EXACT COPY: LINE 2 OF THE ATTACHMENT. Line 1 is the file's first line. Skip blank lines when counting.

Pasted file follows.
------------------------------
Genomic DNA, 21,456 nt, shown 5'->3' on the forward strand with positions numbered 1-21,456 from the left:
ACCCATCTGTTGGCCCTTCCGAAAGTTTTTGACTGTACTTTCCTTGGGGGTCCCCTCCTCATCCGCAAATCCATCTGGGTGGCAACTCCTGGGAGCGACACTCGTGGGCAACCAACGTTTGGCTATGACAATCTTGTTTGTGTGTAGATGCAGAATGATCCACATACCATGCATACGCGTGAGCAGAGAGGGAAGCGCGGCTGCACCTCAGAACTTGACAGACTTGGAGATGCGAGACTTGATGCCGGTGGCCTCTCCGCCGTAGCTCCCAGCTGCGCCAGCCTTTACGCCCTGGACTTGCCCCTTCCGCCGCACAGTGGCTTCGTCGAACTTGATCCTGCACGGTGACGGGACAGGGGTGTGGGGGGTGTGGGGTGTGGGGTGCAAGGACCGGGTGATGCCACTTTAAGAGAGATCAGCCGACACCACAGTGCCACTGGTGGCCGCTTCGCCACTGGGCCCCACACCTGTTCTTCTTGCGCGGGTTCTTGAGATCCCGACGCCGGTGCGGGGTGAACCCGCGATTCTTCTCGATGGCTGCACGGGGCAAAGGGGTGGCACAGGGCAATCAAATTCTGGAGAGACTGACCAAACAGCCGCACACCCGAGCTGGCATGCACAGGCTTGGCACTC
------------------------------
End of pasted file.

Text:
ACCCATCTGTTGGCCCTTCCGAAAGTTTTTGACTGTACTTTCCTTGGGGGTCCCCTCCTCATCCGCAAATCCATCTGGGTGGCAACTCCTGGGAGCGACACTCGTGGGCAACCAACGTTTGGCTATGACAATCTTGTTTGTGTGTAGATGCAGAATGATCCACATACCATGCATACGCGTGAGCAGAGAGGGAAGCGCGGCTGCACCTCAGAACTTGACAGACTTGGAGATGCGAGACTTGATGCCGGTGGCCTCTCCGCCGTAGCTCCCAGCTGCGCCAGCCTTTACGCCCTGGACTTGCCCCTTCCGCCGCACAGTGGCTTCGTCGAACTTGATCCTGCACGGTGACGGGACAGGGGTGTGGGGGGTGTGGGGTGTGGGGTGCAAGGACCGGGTGATGCCACTTTAAGAGAGATCAGCCGACACCACAGTGCCACTGGTGGCCGCTTCGCCACTGGGCCCCACACCTGTTCTTCTTGCGCGGGTTCTTGAGATCCCGACGCCGGTGCGGGGTGAACCCGCGATTCTTCTCGATGGCTGCACGGGGCAAAGGGGTGGCACAGGGCAATCAAATTCTGGAGAGACTGACCAAACAGCCGCACACCCGAGCTGGCATGCACAGGCTTGGCACTC